Texas Gov. Greg Abbott went on the attack Thursday evening in Waco, blasting the notion of sanctuary cities in the Lone Star State, illegal immigration, attacks on law enforcement officers simply because they are wearing uniforms and an education system that does not include school-choice options.

A crowd of almost 300 at the Republican Party of McLennan County’s Lincoln-Reagan Dinner at the Texas Ranger Hall of Fame and Museum’s Knox Hall punctuated Abbott’s talk several times with applause. Creating the biggest reaction was his line that he sued President Barack Obama’s administration 31 times, “which is a record that will never be broken.”

Abbott said he wants to sign legislation that would attach a hate-crime designation and longer prison sentences to people who attack peace officers. Ambush attacks on peace officers increased 150 percent last year, among the most noteworthy being the sniper attack in downtown Dallas that claimed five lives, Abbott said.

Legal immigration is special to Abbott, whose wife is Hispanic, but the governor said the state must secure its border with Mexico, where about 1,000 people a day enter the state illegally. He said he toured the Rio Grande border region this week with new Department of Homeland Security Secretary John Kelly and received assurances that President Donald Trump is poised to start work soon to stop illegal border crossings.

Elected officials in Texas cities who thumb their nose at laws meant to keep undocumented immigrants who have committed crimes behind bars “will be defunded, fined and criminally prosecuted,” Abbott said.

He lauded the efforts of schools such as Texas State Technical College in Waco for training a workforce that makes Texas the envy of the nation.

Creating jobs

“We have more people with jobs in this state than ever in our history, even with last year’s downturn in the oil patch, when oil prices hit bottom,” Abbott said. “The state created more jobs last year than Waco, Texas, has residents.”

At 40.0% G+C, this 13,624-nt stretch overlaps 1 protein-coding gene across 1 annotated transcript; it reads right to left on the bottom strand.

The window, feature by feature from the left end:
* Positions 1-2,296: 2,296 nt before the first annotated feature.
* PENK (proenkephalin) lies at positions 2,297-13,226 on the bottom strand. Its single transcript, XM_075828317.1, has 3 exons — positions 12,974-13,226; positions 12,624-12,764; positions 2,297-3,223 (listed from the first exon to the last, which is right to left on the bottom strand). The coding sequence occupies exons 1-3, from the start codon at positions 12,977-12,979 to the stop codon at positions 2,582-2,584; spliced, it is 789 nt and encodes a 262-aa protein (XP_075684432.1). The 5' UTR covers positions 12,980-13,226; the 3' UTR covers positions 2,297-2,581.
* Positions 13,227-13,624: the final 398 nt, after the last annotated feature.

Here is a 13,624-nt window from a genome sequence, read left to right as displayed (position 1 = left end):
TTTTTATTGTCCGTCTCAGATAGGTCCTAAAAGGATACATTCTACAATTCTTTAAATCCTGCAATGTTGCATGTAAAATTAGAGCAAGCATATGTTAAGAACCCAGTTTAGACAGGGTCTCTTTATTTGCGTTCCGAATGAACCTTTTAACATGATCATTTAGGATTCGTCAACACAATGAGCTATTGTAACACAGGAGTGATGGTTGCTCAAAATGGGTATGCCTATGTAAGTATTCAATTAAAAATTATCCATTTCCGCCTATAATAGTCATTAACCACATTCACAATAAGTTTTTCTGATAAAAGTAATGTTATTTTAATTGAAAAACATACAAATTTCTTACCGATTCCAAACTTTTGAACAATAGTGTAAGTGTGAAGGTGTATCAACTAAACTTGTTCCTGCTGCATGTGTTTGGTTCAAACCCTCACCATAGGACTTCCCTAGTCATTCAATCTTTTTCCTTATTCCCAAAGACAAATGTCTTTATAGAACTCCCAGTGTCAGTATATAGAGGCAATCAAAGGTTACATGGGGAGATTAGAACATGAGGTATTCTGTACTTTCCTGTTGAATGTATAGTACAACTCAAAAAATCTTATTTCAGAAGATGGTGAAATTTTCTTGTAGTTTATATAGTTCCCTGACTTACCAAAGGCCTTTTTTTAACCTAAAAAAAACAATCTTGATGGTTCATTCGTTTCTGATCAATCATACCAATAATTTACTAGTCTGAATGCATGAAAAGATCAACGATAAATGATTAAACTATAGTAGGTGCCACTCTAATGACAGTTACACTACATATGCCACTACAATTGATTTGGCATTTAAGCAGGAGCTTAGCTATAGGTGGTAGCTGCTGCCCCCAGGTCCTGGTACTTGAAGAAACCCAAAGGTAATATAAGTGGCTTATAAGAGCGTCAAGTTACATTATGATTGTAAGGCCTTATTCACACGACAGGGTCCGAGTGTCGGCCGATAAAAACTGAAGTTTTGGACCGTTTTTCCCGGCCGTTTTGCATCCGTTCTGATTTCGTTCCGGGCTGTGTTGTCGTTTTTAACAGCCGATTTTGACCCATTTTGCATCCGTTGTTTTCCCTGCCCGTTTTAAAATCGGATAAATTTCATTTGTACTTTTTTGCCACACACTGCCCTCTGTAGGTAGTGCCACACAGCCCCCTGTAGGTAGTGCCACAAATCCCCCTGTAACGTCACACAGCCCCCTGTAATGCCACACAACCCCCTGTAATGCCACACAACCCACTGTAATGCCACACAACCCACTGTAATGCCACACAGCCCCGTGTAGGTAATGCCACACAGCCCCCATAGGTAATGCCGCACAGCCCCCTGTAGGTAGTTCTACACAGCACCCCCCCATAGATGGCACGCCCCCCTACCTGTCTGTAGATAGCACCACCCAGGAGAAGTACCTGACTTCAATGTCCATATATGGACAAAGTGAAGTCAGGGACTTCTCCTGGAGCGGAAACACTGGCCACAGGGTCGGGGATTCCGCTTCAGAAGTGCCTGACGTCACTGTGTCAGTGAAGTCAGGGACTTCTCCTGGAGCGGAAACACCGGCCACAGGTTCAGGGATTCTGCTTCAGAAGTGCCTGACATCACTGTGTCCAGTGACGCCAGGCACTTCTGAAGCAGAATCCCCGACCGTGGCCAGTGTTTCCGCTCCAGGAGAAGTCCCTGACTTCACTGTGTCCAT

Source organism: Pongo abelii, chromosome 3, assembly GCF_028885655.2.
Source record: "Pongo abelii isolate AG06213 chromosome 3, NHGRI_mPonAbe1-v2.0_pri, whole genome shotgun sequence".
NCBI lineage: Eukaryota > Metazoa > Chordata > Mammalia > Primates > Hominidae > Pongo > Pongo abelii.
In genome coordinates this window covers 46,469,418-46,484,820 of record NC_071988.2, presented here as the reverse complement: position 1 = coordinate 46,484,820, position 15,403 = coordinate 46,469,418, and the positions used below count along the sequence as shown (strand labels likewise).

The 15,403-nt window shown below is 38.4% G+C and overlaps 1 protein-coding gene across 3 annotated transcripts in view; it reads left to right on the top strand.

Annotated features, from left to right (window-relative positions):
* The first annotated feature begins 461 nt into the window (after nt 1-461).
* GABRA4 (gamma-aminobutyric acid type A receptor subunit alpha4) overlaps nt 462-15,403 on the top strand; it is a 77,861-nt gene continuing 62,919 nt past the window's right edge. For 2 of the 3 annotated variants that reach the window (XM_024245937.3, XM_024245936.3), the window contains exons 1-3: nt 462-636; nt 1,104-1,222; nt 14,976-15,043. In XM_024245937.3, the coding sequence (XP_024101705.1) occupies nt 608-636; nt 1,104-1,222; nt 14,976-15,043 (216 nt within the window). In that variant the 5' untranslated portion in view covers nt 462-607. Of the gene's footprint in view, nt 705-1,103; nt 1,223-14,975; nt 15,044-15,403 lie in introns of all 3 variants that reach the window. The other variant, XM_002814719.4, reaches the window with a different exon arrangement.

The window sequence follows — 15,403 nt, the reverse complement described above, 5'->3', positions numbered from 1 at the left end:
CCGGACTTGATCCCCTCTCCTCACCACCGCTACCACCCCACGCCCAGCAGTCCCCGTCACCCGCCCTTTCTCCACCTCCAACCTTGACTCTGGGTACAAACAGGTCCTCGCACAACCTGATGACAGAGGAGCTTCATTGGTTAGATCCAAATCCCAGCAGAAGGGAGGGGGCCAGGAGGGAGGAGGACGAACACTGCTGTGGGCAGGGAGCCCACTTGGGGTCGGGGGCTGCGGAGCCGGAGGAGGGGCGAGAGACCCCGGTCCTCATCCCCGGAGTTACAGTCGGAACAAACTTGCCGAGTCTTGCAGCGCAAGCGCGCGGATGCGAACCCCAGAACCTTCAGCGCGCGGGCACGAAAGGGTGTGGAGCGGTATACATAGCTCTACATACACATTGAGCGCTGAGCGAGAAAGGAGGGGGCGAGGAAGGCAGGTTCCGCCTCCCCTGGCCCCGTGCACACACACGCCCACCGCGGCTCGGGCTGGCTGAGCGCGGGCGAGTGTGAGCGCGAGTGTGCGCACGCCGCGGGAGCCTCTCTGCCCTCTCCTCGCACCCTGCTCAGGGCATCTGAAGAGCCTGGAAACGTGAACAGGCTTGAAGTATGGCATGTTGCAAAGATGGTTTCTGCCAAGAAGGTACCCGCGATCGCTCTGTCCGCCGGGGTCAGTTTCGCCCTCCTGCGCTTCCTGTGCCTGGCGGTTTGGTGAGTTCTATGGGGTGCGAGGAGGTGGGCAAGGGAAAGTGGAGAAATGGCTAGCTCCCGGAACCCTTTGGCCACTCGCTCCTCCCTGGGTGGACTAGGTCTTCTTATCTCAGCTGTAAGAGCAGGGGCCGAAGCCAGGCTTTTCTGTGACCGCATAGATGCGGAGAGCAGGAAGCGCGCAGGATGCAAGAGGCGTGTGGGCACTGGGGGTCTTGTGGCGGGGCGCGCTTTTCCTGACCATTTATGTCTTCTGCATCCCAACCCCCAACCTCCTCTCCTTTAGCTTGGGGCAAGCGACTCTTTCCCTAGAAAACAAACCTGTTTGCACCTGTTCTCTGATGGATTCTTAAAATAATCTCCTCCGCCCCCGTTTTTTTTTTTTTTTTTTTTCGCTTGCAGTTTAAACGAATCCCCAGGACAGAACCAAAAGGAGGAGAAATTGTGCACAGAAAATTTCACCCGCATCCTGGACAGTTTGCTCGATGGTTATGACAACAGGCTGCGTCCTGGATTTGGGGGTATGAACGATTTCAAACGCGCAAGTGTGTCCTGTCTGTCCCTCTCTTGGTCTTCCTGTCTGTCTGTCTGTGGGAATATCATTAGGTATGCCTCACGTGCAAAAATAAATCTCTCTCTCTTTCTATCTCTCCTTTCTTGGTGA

The city’s population is about 129,000 people.

“If Texas was its own country, it would have the 10th largest economy in the world, larger than Canada, larger than Australia and even larger than Russia,” Abbott said.

Turning to accomplishments during the last session of the Texas Legislature, Abbott said it earmarked $70 billion in highway improvements over 10 years.

“You will be seeing a lot of that work right out here on Interstate 35,” he said. “Caterpillar and makers of those orange construction cones will get plenty of action.”

He said 30 states give parents “some kind of choice in where their children go to school,” and he wants Texas to join the group.

“One size does not fit all, and I had that point driven home with me on a visit to Lubbock, where a father of three told me one child went to public school, another went to private school and a third was home-schooled,” Abbott said. “I want all parents to have the option of doing what’s best for their children.”

He said he has grown weary of a growing federal government “that stiff arms the states and ignores its own citizens.”

He suggested pursuing change by holding a convention of states that would collaborate to shape the country’s future.

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